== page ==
Case File #28: A Life Less Ordinary
More My Year Of Flops
1997's A Life Less Ordinary is the perfect example of a movie that lived and died by hype. In theory at least the film was supposed to be Pulp Fiction to Trainspotting's Resevoir Dogs: a seismic pop culture event that would catapult a cult filmmaker squarely and permanently into the mainstream. Like Resevoir Dogs, Trainspotting won over critics, hipsters and the intelligentsia and made its creators' cult heroes/minor cultural deities without wracking up particularly strong number at the box-office
A Life Less Ordinary was supposed to herald yet another glorious British invasion. It was designed to be a kick-ass guy movie like Trainspotting but with a romantic twist that'd bring in the ladies. The ne'er do wells that made Trainspotting were coming for our daughters and their disposable income and bringing hunky Ewan McGregor along for back up. In the wake of Trainspotting's international success everyone wanted a bit of that Danny Boyle feeling and the people backing A Life Less Ordinary understandably figured Boyle himself must have it in spades.
Then the film came out and the deafening roar of publicity and anticipation that greeted it gave way to stunned silence. The hype machine quietly slunk away in embarrassment and decided to shine its floodlights on the next big thing that'd change pop culture forever. Upon closer examination it appeared that maybe Cameron Diaz wasn't the second coming of Audrey Hepburn or Lucille Ball after all. Maybe she was just another attractive actress utterly lost in the wrong role.
A Life Less Ordinary's quick death at the box-office sent Boyle's previously blessed career rocketing in the wrong direction. The Beach proved an even bigger bomb than A Life Less Ordinary and Boyle's career bottomed out with the painful, amateurish 2001 digital-video vacuum-themed sex comedy Vacuuming Completely Nude In Paradise. Then there was Boyle and longtime screenwriter John Hodge's Alien Love Triangle, one-third of an aborted anthology film that would have paired the duo's short film with projects that eventually became Mimic and The Impostor
Boyle made a nice comeback with 28 Days Later and Millions but after a string of embarrassing failures he had an awful lot to bounce back from. Back in the mid-90s however America and his benefactors over at Channel 4 were more than willing to give this world-conquering wunderkind all the space in the world to screw up spectacularly. That's exactly what he did.
A Life Less Ordinary was supposed to radically reinvent the romantic comedy with its high-energy mash-up of Trainspotting dark comedy and It Happened One Night screwball charm. But the film's whimsy lands with a deadening thud and the miscalculations stretch from an opening that recounts the story of Adam and Eve as a Tarantino-style monologue to an end-credit sequence that transforms the heroes into grotesque claymation blobs
In between lies roughly one scene that works–a dizzy musical sequence where stars Ewan McGregor and Diaz bond while performing an enthusiastic version of "Beyond The Sea"–and roughly twenty five that don't. MacGregor stars here as an underemployed dreamer biding his time toiling as a janitor while working on a paperback novel about the crime-fighting adventures of Marilyn Monroe and JFK's love child. Then one day he's replaced by a robot at work and in a fit of anger accidentally ends up kidnapping spoiled rich girl Cameron Diaz.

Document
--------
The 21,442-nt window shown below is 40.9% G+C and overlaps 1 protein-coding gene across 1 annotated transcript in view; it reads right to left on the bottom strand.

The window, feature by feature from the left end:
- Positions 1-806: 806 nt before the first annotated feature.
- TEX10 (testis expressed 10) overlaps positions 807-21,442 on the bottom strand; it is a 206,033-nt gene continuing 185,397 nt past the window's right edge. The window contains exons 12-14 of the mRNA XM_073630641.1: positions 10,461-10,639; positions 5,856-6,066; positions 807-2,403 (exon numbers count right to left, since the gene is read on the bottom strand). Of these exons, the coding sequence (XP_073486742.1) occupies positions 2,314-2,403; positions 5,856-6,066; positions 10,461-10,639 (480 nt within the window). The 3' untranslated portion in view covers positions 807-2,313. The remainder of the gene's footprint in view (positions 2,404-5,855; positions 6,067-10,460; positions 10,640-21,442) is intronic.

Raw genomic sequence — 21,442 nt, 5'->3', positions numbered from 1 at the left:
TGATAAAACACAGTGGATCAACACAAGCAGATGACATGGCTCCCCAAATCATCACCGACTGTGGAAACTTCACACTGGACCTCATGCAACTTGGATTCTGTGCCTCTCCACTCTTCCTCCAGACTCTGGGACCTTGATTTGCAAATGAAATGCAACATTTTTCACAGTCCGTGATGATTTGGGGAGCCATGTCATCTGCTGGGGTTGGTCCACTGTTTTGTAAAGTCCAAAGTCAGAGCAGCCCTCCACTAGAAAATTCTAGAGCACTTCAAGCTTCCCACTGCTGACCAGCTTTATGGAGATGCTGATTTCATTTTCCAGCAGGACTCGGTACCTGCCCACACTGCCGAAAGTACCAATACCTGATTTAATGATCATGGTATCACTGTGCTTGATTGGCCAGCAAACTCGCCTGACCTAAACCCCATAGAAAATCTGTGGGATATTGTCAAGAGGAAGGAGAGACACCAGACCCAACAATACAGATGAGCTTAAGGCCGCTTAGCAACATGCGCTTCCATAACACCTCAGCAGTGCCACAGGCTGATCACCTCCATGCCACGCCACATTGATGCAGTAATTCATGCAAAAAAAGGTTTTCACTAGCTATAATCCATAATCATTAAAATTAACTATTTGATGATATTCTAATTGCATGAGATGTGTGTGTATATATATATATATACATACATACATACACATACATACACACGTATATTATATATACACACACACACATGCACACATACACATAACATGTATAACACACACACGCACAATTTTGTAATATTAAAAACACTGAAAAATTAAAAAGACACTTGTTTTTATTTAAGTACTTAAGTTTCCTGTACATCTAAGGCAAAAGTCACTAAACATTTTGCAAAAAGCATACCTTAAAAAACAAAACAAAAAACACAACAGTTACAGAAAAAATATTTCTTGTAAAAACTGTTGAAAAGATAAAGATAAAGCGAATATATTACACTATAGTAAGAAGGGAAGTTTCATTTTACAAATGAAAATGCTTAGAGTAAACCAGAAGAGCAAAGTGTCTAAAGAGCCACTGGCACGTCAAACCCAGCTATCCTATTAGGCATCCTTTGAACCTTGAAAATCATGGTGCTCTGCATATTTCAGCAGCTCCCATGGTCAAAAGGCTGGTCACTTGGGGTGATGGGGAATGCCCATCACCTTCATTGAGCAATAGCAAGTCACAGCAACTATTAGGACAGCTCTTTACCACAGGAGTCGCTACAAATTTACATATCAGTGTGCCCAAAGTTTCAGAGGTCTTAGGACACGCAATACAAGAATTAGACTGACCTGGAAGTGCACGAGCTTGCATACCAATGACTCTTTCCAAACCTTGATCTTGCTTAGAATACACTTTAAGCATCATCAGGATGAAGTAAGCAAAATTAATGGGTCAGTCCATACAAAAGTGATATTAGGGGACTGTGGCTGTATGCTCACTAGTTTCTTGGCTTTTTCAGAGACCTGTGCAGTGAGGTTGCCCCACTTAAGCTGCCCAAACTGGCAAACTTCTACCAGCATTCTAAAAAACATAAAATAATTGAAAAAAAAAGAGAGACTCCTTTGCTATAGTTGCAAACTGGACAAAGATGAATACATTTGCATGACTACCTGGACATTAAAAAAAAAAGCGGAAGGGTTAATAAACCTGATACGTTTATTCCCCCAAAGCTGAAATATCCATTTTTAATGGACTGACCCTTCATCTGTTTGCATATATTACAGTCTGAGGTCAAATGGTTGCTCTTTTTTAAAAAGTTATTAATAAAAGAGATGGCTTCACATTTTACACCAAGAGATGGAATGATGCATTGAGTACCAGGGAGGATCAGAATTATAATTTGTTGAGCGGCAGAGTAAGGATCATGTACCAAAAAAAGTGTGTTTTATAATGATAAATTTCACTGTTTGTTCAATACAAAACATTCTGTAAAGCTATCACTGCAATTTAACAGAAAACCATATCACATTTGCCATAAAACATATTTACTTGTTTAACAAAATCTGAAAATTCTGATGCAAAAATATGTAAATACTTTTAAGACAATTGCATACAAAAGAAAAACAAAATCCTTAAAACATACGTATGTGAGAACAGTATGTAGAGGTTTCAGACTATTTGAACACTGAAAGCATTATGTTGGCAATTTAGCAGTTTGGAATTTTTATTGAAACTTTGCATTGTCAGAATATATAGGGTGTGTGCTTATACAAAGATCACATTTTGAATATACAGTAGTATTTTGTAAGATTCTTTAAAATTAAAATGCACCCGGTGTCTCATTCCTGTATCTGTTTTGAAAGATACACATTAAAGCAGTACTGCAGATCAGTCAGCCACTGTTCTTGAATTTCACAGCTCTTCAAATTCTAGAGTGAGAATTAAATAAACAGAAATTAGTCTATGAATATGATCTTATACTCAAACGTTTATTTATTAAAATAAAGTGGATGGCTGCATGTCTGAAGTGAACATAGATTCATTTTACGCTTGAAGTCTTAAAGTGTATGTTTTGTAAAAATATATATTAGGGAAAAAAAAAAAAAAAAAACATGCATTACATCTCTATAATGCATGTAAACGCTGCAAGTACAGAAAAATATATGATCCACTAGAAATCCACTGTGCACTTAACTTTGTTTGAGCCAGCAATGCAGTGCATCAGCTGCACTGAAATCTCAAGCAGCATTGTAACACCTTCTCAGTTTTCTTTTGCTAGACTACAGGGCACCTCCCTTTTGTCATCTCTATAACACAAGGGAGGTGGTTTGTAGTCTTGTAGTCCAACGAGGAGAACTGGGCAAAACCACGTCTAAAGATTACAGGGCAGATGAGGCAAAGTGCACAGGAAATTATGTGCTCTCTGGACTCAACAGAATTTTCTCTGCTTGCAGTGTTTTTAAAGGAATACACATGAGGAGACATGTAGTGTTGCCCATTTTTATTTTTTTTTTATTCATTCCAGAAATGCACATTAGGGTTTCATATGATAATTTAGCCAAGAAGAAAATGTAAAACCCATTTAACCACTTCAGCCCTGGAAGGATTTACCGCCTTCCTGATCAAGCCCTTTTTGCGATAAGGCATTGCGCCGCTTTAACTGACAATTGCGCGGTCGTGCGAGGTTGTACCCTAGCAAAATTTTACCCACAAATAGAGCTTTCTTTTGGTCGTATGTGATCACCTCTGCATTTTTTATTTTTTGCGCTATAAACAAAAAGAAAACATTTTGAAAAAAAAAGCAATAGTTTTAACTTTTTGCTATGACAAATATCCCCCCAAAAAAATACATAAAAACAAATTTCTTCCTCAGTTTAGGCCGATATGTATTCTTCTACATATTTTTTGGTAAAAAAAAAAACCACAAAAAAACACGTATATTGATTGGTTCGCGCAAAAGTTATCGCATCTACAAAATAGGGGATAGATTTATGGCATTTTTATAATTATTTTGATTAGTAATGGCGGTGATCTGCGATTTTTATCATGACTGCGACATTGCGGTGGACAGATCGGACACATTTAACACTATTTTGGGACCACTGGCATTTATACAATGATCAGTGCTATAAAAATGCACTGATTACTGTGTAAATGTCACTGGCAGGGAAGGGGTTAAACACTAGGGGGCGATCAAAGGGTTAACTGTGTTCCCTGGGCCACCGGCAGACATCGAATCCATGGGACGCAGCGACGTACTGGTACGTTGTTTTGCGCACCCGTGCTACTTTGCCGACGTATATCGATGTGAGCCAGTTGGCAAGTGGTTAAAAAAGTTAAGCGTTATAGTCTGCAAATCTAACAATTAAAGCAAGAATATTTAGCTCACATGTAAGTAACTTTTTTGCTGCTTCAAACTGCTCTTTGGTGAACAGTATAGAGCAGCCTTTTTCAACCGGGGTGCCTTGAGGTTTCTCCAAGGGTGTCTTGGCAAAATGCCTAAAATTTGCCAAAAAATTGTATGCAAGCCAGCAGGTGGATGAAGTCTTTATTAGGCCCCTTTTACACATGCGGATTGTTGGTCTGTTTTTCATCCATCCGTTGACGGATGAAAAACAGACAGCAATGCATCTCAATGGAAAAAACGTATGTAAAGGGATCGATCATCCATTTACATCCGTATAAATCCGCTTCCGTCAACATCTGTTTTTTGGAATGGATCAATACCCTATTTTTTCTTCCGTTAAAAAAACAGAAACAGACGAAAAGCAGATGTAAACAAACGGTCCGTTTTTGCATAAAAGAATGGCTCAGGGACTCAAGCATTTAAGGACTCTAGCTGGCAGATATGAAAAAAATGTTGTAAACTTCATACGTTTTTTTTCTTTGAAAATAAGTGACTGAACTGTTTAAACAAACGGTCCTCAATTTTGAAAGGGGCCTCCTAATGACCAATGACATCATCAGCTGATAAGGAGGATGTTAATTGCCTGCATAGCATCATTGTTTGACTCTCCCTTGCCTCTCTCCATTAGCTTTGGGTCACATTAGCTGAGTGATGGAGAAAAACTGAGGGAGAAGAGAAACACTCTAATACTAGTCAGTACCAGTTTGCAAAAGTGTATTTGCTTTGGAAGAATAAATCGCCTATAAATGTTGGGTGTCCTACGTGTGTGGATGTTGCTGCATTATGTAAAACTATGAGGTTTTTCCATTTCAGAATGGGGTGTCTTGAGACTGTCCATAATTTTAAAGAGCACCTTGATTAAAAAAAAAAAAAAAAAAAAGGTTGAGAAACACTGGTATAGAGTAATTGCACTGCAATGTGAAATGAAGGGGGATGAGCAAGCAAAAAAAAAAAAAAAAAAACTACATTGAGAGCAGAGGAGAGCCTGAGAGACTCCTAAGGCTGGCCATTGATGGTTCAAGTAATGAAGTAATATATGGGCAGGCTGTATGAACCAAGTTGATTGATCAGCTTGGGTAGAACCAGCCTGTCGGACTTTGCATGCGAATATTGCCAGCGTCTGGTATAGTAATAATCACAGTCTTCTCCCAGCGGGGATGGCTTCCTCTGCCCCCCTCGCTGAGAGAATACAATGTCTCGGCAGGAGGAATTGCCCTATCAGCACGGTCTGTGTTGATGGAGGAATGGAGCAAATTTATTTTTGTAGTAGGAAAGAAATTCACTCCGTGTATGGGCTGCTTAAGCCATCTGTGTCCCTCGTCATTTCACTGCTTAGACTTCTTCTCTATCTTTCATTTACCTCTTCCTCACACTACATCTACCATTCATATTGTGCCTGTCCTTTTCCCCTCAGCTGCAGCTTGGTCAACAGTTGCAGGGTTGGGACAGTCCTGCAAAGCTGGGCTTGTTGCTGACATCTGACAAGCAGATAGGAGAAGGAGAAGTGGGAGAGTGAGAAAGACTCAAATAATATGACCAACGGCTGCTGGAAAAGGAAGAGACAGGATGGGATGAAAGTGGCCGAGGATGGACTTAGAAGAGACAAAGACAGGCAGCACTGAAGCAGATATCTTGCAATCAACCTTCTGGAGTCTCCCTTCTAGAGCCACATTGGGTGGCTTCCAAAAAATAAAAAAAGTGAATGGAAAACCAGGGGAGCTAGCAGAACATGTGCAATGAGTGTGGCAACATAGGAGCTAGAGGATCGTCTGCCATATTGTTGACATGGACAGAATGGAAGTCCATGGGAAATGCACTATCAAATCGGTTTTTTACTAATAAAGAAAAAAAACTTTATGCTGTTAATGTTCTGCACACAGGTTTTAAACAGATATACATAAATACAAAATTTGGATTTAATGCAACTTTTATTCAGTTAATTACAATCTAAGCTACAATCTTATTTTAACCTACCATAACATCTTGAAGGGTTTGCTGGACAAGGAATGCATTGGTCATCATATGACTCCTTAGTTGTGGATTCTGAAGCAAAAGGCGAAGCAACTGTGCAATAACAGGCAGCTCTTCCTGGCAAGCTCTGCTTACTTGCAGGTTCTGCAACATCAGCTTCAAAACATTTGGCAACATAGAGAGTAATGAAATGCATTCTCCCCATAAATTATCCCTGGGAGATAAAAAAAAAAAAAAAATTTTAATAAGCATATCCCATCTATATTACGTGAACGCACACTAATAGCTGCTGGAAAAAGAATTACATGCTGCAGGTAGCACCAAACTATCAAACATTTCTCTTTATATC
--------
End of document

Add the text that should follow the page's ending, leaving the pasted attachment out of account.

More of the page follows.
Delroy Lindo and Holly Hunter co-star as angels sent to earth to bring McGregor and Diaz together by any means necessary, a process that entails everything from Lindo ghost-writing a love poem to Diaz to re-kidnapping Diaz after she escapes McGregor's half-assed clutches.
Romantic comedies are gimmicky and convoluted enough without the leads literally being pushed together by the Lord's messengers. In a film full of miscalculations and gambles that backfire spectacularly introducing the machinations of heaven into a breezy romantic comedy represents the film's central misfire though Hunter certainly shoulders much of the blame for a showy, distracting performance bad enough to get her Oscar retroactively revoked.
The filmmakers never quite get around to explaining why the forces of heaven are so intent on playing matchmaker between a boyish loser of negligible charm and a shrill, spoiled brat who has apparently never worked a day in her life and whines insouciantly about the horror of no longer possessing unlimited credit. In one of the film's most jarring missteps Diaz holds up a bank and threatens to shoot a little girl in the head. The filmmakers seem to think audiences will already be so enamored with gun-nut Diaz they'll view her threat as the lovably impulsive act of an incorrigible free spirit. Instead it just seems ugly, wrong and borderline evil.
There is a core of sincere, utterly unironic adolescent romance at the center of A Life Less Ordinary that's both brave and noble and deeply embarrassing. If the film were the lovelorn middle-schooler it often resembles it'd have fluttering little cartoon hearts and cupids and roses all over its Trapper Keeper.
I remember reading somewhere that McGregor was reportedly hammered throughout many of his early performances. For his sake I hope that was the case here as well. Nobody should have to act in A Life Less Ordinary sober. For that matter nobody should have to sit through this tone-deaf boondoggle in a state of perfect sobriety either.
Failure, Fiasco or Secret Success?:Fiasco